Causes of Kennel Cough in Cats
The bacterium that causes bordetellosis in cats, Bordetella bronchiseptica, is the same one that is responsible for causing kennel cough in dogs. Bordetellosis is extremely contagious between cats, and also by and between cats, dogs, rabbits, pigs and even people. Infected animals transmit this infection to non-infected animals through aerosolized microdroplets that contain the bacteria, and also by direct physical contact with infected bodily fluids. Bordetella bronchiseptica organisms are shed in nasal, oral and other bodily secretions of infected animals for 3 or more months after they become infected and contract the disease, whether or not they ever get sick from the infection. Barking, hissing, spitting, coughing, panting and meowing are all common behaviors that can release the infectious secretions into the air through the cat’s nose and/or mouth. Bordetellosis tends to plague environments that have house multiple cats kept in close quarters, especially if the cat population changes frequently. Crowding, inadequate ventilation, poor hygiene and chronic stress increase the chance of cats developing this disease. Catteries (which are cat breeding facilities), pet stores, boarding kennels, backyard breeders and animal shelters are the primary sites where bordetellosis is seen in companion cats. Young kittens and unvaccinated cats that live outdoors also have a greatly increased risk of developing severe clinical disease from infections with Bordetella bronchiseptica.
Preventing Kennel Cough in Cats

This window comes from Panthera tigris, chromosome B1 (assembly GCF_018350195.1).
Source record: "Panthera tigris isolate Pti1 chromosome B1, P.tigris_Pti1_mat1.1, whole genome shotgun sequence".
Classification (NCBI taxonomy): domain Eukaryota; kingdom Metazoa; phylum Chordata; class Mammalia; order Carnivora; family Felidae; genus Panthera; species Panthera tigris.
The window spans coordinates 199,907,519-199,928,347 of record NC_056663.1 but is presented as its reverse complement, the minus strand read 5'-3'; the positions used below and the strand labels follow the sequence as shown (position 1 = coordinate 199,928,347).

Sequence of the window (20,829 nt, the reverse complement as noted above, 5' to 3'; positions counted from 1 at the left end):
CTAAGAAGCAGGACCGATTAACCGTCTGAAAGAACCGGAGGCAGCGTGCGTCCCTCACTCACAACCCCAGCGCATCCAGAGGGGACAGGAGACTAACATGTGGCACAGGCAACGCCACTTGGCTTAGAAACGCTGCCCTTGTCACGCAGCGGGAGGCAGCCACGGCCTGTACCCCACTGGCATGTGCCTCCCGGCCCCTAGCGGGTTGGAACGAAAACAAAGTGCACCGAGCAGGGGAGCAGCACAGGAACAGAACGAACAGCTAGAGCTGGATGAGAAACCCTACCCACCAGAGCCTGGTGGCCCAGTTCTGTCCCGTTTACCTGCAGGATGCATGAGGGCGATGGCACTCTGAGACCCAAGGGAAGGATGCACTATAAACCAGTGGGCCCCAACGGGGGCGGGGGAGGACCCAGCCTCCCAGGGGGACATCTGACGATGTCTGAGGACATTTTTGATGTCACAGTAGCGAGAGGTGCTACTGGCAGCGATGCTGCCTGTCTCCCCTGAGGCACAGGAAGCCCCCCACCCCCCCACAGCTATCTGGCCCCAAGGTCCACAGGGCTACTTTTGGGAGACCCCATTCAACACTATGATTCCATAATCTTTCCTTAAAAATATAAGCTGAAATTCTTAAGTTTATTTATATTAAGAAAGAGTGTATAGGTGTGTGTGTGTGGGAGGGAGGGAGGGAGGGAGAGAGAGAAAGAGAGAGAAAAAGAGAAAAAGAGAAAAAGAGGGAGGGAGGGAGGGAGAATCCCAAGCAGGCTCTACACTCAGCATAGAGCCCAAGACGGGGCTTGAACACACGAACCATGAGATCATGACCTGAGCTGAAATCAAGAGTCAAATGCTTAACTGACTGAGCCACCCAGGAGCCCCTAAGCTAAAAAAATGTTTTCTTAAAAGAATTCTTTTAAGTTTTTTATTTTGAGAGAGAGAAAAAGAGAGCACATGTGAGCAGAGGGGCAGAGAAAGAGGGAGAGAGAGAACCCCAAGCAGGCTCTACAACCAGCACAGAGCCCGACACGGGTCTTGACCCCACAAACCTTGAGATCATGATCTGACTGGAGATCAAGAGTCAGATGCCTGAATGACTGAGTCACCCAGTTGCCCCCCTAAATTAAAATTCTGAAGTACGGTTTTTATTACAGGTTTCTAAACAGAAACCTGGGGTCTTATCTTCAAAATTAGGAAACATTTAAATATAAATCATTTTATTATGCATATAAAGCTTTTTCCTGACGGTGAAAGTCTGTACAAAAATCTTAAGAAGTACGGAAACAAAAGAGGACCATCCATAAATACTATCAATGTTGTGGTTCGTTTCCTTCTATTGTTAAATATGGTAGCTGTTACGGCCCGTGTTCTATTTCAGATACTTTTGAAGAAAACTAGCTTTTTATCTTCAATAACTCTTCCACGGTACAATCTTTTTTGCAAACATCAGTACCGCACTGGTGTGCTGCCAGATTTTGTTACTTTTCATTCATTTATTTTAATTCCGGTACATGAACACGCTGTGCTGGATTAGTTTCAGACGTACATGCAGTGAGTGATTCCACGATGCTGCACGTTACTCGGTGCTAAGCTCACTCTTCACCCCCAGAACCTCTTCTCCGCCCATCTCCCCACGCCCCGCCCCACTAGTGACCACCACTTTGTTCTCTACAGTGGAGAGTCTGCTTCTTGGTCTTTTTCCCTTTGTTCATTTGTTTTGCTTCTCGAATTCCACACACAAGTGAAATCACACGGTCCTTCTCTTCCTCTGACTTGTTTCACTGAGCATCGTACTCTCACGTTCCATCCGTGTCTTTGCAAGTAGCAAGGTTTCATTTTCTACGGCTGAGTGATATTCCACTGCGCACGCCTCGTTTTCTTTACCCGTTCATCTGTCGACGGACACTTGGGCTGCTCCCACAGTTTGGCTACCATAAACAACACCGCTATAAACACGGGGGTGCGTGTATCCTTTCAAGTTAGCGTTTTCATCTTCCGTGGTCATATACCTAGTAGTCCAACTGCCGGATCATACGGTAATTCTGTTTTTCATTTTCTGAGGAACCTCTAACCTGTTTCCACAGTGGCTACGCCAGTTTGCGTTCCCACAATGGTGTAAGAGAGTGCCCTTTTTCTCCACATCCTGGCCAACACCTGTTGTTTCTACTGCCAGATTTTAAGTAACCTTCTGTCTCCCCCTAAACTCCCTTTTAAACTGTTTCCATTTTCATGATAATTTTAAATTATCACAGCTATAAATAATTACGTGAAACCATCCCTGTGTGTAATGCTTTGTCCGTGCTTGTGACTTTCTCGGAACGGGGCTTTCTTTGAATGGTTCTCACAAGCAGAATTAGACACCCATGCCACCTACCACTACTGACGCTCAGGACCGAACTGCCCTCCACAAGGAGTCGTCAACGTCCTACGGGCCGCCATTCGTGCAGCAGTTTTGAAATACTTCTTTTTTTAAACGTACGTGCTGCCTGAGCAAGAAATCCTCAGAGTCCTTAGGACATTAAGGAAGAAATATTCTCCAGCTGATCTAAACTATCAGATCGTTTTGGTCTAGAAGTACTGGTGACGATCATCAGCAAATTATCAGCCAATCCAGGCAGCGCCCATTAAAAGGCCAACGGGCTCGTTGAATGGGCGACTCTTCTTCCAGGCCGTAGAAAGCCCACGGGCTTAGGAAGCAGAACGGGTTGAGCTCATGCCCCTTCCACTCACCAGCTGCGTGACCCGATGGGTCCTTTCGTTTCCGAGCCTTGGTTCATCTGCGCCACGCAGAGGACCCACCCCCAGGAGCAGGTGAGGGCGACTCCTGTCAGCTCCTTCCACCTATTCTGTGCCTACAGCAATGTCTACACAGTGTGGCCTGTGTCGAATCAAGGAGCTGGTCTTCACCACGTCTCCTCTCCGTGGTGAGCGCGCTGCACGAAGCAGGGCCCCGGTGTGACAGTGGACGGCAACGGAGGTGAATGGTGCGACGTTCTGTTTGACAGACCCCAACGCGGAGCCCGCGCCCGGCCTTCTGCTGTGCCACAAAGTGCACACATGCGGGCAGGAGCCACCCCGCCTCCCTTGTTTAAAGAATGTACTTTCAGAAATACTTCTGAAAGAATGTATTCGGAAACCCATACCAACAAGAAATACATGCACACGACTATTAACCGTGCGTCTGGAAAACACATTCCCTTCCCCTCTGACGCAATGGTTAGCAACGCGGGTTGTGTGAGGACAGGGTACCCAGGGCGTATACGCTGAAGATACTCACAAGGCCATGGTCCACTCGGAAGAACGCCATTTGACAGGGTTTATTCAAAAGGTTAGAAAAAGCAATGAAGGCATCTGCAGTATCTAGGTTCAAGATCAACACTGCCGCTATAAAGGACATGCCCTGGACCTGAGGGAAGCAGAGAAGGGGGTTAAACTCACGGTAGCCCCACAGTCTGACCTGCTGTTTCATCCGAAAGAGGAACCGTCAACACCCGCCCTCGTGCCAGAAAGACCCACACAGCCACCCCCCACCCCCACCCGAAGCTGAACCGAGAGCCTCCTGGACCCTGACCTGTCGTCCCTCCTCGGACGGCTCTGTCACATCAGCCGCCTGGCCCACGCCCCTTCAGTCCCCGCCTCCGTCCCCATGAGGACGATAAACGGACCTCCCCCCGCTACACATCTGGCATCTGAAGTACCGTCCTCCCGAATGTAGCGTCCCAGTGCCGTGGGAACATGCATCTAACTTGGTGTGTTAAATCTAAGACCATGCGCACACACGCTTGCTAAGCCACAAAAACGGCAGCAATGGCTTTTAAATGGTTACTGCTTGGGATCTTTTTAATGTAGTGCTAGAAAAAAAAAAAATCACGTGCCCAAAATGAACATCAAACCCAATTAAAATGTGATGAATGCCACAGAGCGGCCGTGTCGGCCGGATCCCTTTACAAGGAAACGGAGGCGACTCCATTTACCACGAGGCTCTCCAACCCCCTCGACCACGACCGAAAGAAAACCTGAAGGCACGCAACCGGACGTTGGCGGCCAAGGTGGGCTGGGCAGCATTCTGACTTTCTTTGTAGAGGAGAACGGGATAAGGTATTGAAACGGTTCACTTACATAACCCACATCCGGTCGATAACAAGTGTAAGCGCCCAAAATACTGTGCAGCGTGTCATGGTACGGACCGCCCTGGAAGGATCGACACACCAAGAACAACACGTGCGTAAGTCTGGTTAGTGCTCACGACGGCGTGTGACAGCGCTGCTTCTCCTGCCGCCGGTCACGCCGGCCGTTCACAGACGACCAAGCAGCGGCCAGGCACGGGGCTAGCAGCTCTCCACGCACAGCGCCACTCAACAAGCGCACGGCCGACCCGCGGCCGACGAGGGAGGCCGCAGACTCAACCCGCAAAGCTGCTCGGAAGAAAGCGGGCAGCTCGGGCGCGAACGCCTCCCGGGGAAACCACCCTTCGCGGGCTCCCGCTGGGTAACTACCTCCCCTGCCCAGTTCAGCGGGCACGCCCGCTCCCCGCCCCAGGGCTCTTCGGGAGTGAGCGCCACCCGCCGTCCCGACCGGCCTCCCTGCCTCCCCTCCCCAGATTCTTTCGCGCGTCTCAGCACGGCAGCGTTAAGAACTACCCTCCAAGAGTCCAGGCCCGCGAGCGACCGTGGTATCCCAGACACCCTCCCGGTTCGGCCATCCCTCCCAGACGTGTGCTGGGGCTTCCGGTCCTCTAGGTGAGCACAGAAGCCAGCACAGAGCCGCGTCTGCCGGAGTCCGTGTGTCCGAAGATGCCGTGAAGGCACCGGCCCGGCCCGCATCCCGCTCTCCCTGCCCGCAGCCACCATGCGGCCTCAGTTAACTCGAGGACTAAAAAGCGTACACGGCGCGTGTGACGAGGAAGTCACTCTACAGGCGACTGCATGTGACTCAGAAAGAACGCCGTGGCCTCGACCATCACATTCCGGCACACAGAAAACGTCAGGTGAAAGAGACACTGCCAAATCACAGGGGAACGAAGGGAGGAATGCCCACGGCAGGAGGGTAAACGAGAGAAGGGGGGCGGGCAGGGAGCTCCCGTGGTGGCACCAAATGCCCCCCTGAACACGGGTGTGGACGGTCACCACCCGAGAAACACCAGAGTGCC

Given how extremely contagiousness infection with Bordetella bronchiseptica is, the best way to prevent actual clinical disease is to prevent infected animals from coming into contact with non-infected animals. New cats should be separated from existing household pets for at least several weeks to reduce the chance of cross-infection. Impeccable hygiene, a high-quality nutritious diet and responsible environmental care are important to the welfare of any companion cat, but are especially important to prevent the spread of contagious diseases such as bordatellosis. Facilities that house lots of cats in close quarters can reduce the risk of feline bordetellosis by maintaining a consistently clean and well-disinfected environment for all feline residents, with lots of fresh air and good ventilation. There are vaccines for both feline and canine bordetellosis, although the effectiveness of these vaccines are somewhat questionable at this time. Most domestic cats are not routinely vaccinated against bordetellosis, but the vaccine can be useful in high-risk, multi-cat situations. Most boarding kennels and grooming facilities require dogs to be current on their bordetellosis vaccination. Owners who have both cats and dogs may want to vaccinate their pets against Bordetella bronchiseptica regularly, not only to prevent their cat from becoming infected, but also to prevent the cat from infecting dogs in the household, and vice versa.